The business owner exemption is frequently claimed, and sometimes later disclaimed, by early-stage employees. It is sadly common for founding members of emerging companies to accept an equity grant, and the business owner exemption, only to claim a misclassification when an aspect of his or her relationship with the other founders sours. To avoid misclassification hazards, and to claim this exemption, it is critical to ensure that the employee’s equity interest is both appropriately memorialized and valued, and made in good faith. A hollow, verbal 20-percent equity grant issued to avoid cutting a paycheck will not pass scrutiny.


  1. Minimum Salary: $455/week

  2. The employee’s primary duty must be managing the business, or managing a customarily recognized department;

  3. The employee must regularly direct the work of two or more full time employees (or the equivalent of two full time employees);

  4. The employee must have the authority to hire or fire other employees, or the employee’s suggestions and recommendations as to the hiring, firing, advancement, promotion or any other change of status of other employees must be given particular weight.


  1. Minimum Salary: $455/week

  2. The employee’s primary duty has to be office or non-manual work directly related to the management or business operation of the employer or its customers and the employee must exercise discretion and independent judgment with respect to matters of significance.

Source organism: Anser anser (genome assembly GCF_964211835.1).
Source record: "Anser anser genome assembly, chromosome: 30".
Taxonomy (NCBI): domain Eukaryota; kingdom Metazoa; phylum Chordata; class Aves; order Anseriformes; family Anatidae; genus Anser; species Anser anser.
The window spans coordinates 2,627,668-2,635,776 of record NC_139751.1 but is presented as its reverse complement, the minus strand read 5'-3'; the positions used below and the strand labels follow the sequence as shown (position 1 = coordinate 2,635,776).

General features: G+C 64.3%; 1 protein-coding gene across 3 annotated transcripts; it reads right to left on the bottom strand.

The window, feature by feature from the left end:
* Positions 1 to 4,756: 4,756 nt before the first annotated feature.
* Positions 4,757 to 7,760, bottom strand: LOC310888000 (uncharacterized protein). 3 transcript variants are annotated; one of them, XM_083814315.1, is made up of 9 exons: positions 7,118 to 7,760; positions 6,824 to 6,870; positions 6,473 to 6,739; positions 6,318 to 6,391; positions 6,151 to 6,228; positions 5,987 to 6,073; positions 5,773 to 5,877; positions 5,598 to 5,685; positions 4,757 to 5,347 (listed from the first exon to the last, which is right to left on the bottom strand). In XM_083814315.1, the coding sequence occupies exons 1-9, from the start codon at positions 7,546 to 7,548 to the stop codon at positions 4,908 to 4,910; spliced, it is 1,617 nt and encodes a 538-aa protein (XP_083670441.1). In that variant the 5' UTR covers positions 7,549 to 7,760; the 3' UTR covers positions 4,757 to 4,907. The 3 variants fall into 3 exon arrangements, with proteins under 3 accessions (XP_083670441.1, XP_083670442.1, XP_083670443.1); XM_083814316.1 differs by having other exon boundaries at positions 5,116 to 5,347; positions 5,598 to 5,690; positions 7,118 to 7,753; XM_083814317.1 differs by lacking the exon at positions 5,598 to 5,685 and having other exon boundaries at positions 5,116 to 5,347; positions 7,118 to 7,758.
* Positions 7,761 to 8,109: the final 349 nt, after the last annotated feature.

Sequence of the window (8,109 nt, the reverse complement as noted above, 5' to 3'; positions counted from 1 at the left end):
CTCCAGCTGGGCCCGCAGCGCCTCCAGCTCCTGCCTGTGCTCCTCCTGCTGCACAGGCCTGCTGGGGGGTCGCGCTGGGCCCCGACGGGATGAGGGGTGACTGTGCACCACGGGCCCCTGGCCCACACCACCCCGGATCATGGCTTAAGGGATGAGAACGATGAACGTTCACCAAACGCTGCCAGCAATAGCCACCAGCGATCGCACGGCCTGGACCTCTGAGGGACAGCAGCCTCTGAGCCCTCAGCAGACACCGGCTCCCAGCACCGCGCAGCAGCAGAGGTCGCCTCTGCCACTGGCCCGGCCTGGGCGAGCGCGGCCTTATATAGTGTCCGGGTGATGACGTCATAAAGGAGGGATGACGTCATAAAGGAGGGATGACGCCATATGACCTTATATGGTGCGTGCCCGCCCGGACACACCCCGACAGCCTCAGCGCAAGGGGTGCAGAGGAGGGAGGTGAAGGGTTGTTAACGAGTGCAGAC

1. Minimum Salary: $455/week

  2. The employee’s primary duty has to be the performance of work that is predominantly intellectual in character in a field of science or learning, with knowledge gained through a prolonged course of specialized intellectual instruction. The employee must also consistently use discretion and judgment.

  3. There is also a creative professional exemption wherein the employee’s primary duty must consist of work requiring invention, imagination, originality or talent in a recognized field of artistic or creative endeavor.

Highly Compensated:

  1. Minimum Salary: $100,000 per year

  2. The employee’s primary duty includes performing office or non-manual work;

  3. The employee customarily and regularly performs at least one of the duties of an exempt executive, administrative or professional employee